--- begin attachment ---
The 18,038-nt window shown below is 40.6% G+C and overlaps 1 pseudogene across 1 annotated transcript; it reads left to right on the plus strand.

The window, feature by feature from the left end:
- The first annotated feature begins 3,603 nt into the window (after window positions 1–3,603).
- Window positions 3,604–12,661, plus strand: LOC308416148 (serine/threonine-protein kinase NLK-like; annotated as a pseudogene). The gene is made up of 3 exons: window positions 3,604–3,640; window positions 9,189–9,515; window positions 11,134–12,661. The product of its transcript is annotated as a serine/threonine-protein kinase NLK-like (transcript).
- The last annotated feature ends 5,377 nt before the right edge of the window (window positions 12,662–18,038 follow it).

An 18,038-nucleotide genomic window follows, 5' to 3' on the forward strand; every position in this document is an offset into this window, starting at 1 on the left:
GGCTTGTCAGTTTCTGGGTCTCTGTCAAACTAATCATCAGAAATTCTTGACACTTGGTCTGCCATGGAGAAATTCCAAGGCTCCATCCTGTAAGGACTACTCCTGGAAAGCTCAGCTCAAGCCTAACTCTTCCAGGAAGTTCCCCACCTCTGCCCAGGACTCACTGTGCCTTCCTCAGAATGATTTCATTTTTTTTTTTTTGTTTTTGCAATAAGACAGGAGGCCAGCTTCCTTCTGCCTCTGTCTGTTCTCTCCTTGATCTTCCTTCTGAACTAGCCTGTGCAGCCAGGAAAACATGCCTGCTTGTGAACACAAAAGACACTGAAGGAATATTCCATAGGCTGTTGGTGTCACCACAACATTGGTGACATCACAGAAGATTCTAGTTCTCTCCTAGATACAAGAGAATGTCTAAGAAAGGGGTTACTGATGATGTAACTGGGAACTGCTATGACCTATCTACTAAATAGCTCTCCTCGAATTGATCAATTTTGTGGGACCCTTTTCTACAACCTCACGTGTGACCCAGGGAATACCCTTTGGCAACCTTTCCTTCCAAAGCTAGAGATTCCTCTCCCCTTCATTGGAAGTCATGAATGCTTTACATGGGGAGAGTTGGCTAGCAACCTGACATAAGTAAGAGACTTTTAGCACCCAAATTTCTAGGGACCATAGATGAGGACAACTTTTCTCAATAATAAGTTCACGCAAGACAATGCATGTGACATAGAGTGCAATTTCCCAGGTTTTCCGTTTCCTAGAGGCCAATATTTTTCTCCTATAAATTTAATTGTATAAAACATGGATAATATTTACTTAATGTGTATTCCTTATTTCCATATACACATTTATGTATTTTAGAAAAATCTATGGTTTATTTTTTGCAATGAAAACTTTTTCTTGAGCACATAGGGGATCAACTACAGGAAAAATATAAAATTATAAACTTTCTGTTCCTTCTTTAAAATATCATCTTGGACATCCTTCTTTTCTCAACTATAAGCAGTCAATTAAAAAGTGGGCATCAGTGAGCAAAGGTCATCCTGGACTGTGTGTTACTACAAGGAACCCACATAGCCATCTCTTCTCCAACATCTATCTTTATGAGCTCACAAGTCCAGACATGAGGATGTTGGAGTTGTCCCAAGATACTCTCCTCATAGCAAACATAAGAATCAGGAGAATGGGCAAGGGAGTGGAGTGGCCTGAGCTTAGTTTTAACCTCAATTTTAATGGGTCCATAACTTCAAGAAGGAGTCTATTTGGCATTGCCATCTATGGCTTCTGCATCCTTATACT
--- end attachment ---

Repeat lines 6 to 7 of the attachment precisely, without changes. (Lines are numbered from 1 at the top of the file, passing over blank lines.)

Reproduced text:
An 18,038-nucleotide genomic window follows, 5' to 3' on the forward strand; every position in this document is an offset into this window, starting at 1 on the left:
GGCTTGTCAGTTTCTGGGTCTCTGTCAAACTAATCATCAGAAATTCTTGACACTTGGTCTGCCATGGAGAAATTCCAAGGCTCCATCCTGTAAGGACTACTCCTGGAAAGCTCAGCTCAAGCCTAACTCTTCCAGGAAGTTCCCCACCTCTGCCCAGGACTCACTGTGCCTTCCTCAGAATGATTTCATTTTTTTTTTTTTGTTTTTGCAATAAGACAGGAGGCCAGCTTCCTTCTGCCTCTGTCTGTTCTCTCCTTGATCTTCCTTCTGAACTAGCCTGTGCAGCCAGGAAAACATGCCTGCTTGTGAACACAAAAGACACTGAAGGAATATTCCATAGGCTGTTGGTGTCACCACAACATTGGTGACATCACAGAAGATTCTAGTTCTCTCCTAGATACAAGAGAATGTCTAAGAAAGGGGTTACTGATGATGTAACTGGGAACTGCTATGACCTATCTACTAAATAGCTCTCCTCGAATTGATCAATTTTGTGGGACCCTTTTCTACAACCTCACGTGTGACCCAGGGAATACCCTTTGGCAACCTTTCCTTCCAAAGCTAGAGATTCCTCTCCCCTTCATTGGAAGTCATGAATGCTTTACATGGGGAGAGTTGGCTAGCAACCTGACATAAGTAAGAGACTTTTAGCACCCAAATTTCTAGGGACCATAGATGAGGACAACTTTTCTCAATAATAAGTTCACGCAAGACAATGCATGTGACATAGAGTGCAATTTCCCAGGTTTTCCGTTTCCTAGAGGCCAATATTTTTCTCCTATAAATTTAATTGTATAAAACATGGATAATATTTACTTAATGTGTATTCCTTATTTCCATATACACATTTATGTATTTTAGAAAAATCTATGGTTTATTTTTTGCAATGAAAACTTTTTCTTGAGCACATAGGGGATCAACTACAGGAAAAATATAAAATTATAAACTTTCTGTTCCTTCTTTAAAATATCATCTTGGACATCCTTCTTTTCTCAACTATAAGCAGTCAATTAAAAAGTGGGCATCAGTGAGCAAAGGTCATCCTGGACTGTGTGTTACTACAAGGAACCCACATAGCCATCTCTTCTCCAACATCTATCTTTATGAGCTCACAAGTCCAGACATGAGGATGTTGGAGTTGTCCCAAGATACTCTCCTCATAGCAAACATAAGAATCAGGAGAATGGGCAAGGGAGTGGAGTGGCCTGAGCTTAGTTTTAACCTCAATTTTAATGGGTCCATAACTTCAAGAAGGAGTCTATTTGGCATTGCCATCTATGGCTTCTGCATCCTTATACT